New Customers Save $30 off $100+* with code SEPTNEW30
New Customers Save $30* with code SEPTNEW30
*New customers only. Order must be placed by 9/22/2017. The $30 discount is given for a single order with a minimum of $100 excluding shipping and tax. Items with pricing ending in .97 are excluded and will not count toward the minimum required. Discount does not apply to corporate orders, gift certificates, or StewardShip membership fees. No other promotion codes, coupon codes or corporate discounts may be applied to order.
A very complex and concentrated bouquet immediately greets you. There is aniseed and some floral notes such as violets. In addition there is roasted meats and underlying raspberry, blackberry and plum fruit characters. This adds up to a wine that is quite reminiscent of the Northern Rhone, and certainly a fair way removed from its origins in South Australia. With all the fruit and spice it is hard to detect the oak character such is the concentration of these flavors.
Fabulous mixture of flavors over the palate which has a sweet and savoury taste at the same time. The sweetness is in the form of fruit which is again to the fore with blackberry and plums being most obvious. The savoury components are the herbal aniseed lift and the roasted meat character which is unique to the Shiraz grape variety.
The wine, despite its concentration, is easy and enjoyable to drink. There is chewy texture and plenty of viscosity across the mouth. The structure completes the wine with big strapping tannins combining with sufficient acid to provide a slightly sour counterbalance to the sweet fruit.
This wine is, however, most attractive right now which must be seen as a bonus. If you can be patient put a few bottles away for 10 years.
Whilst drinking the wine in youth select a dish that combines rich flavors with just a hint of sweetness to soften the tannins that are quite aggressive at the moment. Slow cooked Beef cooked in red wine, onions and plenty of herbs would be just about ideal.
One of the world's most highly regarded regions for wine production and tourism, the Napa Valley is the AVA that brought worldwide recognition to California winemaking. The area was settled by a few choice wine families in the 1960's who bet that the wines of the area would grow and flourish. They were right. The Napa wine industry really took off in the 1980's, when vineyard lands were scooped up and vines were planted throughout the county. A number of wineries emerged, from large conglomerates to small boutiques to cult classics. Cabernet Sauvignon is definitely the grape of choice here, with many winemakers also focusing on Bordeaux blends. Whites are usually Chardonnay and Sauvignon Blanc.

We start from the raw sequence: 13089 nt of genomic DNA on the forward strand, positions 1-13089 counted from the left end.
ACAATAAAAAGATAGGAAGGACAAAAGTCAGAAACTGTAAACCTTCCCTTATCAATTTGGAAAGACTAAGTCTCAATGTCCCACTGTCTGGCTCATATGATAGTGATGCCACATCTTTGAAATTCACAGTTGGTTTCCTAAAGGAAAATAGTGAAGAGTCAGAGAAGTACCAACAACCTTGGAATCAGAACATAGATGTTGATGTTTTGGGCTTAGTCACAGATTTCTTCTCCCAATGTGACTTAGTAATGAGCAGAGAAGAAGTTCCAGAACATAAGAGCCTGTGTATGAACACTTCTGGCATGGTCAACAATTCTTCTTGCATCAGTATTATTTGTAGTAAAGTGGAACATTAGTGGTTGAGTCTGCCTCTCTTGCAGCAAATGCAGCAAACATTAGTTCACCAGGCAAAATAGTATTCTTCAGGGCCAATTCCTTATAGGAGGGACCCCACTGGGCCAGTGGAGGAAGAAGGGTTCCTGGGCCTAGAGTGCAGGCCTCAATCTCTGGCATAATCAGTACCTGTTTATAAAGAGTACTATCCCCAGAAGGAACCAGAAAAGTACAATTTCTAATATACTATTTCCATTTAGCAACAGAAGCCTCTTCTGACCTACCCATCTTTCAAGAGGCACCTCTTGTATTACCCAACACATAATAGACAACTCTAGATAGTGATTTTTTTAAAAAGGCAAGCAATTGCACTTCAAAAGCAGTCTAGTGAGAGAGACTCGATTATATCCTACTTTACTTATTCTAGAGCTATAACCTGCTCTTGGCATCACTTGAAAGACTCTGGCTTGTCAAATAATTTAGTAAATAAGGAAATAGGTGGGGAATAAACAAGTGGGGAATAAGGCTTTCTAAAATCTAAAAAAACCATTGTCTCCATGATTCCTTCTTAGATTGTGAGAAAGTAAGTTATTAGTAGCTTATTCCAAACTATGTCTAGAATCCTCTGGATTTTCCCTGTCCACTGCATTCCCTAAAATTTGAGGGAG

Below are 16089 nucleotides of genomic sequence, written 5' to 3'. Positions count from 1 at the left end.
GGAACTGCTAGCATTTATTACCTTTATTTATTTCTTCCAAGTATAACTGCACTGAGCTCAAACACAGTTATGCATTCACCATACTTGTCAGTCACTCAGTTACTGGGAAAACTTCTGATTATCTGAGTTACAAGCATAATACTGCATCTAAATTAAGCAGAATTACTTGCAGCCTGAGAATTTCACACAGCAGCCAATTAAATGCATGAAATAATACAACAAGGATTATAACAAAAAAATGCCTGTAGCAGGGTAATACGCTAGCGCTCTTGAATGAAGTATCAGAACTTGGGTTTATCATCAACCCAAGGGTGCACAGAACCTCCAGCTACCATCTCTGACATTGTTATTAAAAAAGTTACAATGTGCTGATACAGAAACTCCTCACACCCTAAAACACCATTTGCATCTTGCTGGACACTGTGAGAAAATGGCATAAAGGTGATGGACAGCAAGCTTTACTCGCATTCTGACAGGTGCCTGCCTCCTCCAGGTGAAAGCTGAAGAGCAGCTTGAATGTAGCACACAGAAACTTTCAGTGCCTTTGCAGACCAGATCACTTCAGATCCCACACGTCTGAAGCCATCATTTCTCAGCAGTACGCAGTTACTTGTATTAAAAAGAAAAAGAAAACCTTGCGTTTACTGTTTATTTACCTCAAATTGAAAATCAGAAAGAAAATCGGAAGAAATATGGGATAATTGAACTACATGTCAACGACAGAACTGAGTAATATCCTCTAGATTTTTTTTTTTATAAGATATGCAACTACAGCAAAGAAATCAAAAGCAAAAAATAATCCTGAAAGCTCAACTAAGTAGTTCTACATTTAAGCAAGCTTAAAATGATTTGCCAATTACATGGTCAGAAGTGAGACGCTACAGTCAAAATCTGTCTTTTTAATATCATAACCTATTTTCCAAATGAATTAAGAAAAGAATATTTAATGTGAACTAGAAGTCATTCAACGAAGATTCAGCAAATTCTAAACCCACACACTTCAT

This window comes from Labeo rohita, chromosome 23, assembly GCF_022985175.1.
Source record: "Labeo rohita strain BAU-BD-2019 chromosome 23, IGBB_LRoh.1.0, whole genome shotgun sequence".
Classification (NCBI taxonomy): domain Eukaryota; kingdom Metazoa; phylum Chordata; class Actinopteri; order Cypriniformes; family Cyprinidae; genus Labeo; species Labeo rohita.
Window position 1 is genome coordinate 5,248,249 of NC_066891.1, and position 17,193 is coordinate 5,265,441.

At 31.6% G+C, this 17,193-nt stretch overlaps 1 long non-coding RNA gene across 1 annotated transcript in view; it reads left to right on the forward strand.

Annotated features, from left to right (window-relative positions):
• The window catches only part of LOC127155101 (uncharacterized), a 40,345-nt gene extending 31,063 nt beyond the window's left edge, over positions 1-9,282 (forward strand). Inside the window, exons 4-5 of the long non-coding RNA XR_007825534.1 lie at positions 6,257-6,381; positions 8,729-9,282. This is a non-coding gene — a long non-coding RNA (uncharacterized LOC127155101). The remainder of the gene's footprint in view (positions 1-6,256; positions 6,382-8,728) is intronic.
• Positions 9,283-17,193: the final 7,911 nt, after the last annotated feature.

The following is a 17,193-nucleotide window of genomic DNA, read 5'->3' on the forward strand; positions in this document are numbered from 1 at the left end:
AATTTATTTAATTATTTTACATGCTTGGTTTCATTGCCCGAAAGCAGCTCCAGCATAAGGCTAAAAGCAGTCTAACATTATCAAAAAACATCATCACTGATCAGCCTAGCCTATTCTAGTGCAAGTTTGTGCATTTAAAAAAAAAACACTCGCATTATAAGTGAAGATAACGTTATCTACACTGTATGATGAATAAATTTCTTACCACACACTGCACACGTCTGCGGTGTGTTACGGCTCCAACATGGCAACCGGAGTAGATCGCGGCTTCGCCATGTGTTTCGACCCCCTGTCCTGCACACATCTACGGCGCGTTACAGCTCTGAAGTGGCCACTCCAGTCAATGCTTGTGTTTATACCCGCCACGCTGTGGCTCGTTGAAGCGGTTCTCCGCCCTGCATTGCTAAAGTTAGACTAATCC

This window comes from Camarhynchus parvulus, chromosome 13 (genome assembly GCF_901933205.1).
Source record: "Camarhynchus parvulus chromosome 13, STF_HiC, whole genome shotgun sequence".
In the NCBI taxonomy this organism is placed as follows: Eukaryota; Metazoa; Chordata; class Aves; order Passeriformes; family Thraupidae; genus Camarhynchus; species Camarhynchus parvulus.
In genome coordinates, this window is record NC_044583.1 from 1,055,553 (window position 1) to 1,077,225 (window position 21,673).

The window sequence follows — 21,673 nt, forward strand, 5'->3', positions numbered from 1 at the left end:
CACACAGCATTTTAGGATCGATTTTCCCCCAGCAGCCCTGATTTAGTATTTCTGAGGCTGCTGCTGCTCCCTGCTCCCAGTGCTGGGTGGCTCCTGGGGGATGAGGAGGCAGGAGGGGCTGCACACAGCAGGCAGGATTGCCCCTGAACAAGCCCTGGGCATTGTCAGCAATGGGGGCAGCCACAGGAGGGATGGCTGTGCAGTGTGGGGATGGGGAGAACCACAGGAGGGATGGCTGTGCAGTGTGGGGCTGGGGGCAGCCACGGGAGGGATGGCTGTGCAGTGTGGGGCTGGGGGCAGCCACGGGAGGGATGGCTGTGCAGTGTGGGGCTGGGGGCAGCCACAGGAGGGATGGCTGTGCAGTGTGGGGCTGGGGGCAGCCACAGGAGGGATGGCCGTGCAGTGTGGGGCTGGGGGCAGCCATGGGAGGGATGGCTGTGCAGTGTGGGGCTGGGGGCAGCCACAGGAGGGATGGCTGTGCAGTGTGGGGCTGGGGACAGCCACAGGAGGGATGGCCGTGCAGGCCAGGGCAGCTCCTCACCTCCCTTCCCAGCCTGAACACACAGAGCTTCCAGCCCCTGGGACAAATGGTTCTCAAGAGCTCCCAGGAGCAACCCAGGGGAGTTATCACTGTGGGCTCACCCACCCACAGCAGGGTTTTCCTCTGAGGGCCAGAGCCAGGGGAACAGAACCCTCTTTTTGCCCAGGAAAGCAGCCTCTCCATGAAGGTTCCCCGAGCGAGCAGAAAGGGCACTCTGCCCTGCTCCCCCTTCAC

Within the Napa Valley lie many smaller sub-AVAs that lend even more character specifics to the wines. Furthest south is Carneros, followed by Yountville, Oakville & Rutherford. Above those two are St.-Helena and the valley's newest AVA, Calistoga. These areas are situated on the valley floor and are known for creating rich, smooth Cabernet Sauvignon, Merlot and Chardonnay. There are a few mountain regions as well, nestled on the slopes overlooking the valley AVAs. Those include Howell Mountain, Stags Leap District, and Mt. Veeder. Wines from the mountain regions are often more structured and firm, benefiting from more time in the bottle to evolve and soften.
Sometimes light and crisp, other times rich and creamy, Bordeaux white blends typically consist of Sauvignon Blanc and Semillon. Often, a small amount of Muscadelle or Sauvignon Gris is included for added interest. This blend was popularized in the Bordeaux region of France (where it also comprises outstanding sweet wines like Sauternes and Barsac), but is often mimicked throughout the New World, particularly in California, Washington, and Australia.
In the Glass
Sémillon provides the background to this blend, with a relatively full body and an oily texture. Sauvignon Blanc adds acidity and lots of bright fruit flavor, particularly white grapefruit, lime, and freshly cut grass. Used in smaller proportions, Muscadelle can contribute fresh floral notes, while Sauvignon Gris is less aromatic but offers ripe, juicy fruit on the palate. These wines run the gamut from unoaked, refreshing, and easy to drink to serious, complex, and barrel-aged. The latter style, usually with a higher percentage of Sémillon, can develop aromas of ginger, chamomile, and dried orange peel. The dessert wines produced by these blends, often with the help of noble rot, can have lush stone fruit and honey character.
Crisp, dry Bordeaux white blends are the perfect accompaniment for raw or lightly cooked seafood, especially shellfish. A more structured, Sémillon-based bottling can stand up to richer fish, chicken, or pork dishes in white sauces. These blends also work well with a variety of vegetables and fresh herbs, like asparagus, peas, basil, and tarragon. Sweet dessert wines are traditionally enjoyed with strong blue cheeses, foie gras, or fruit-based desserts.
Sauternes and Barsac are usually reserved for dessert, but smart sommeliers know that they can be served at any time—before, during, or after the meal. Try these sweet wines as an aperitif with jamón ibérico or oysters with a spicy mignonette, or during dinner alongside hearty Alsatian sausage, poached lobster in beurre blanc sauce, or even fried chicken.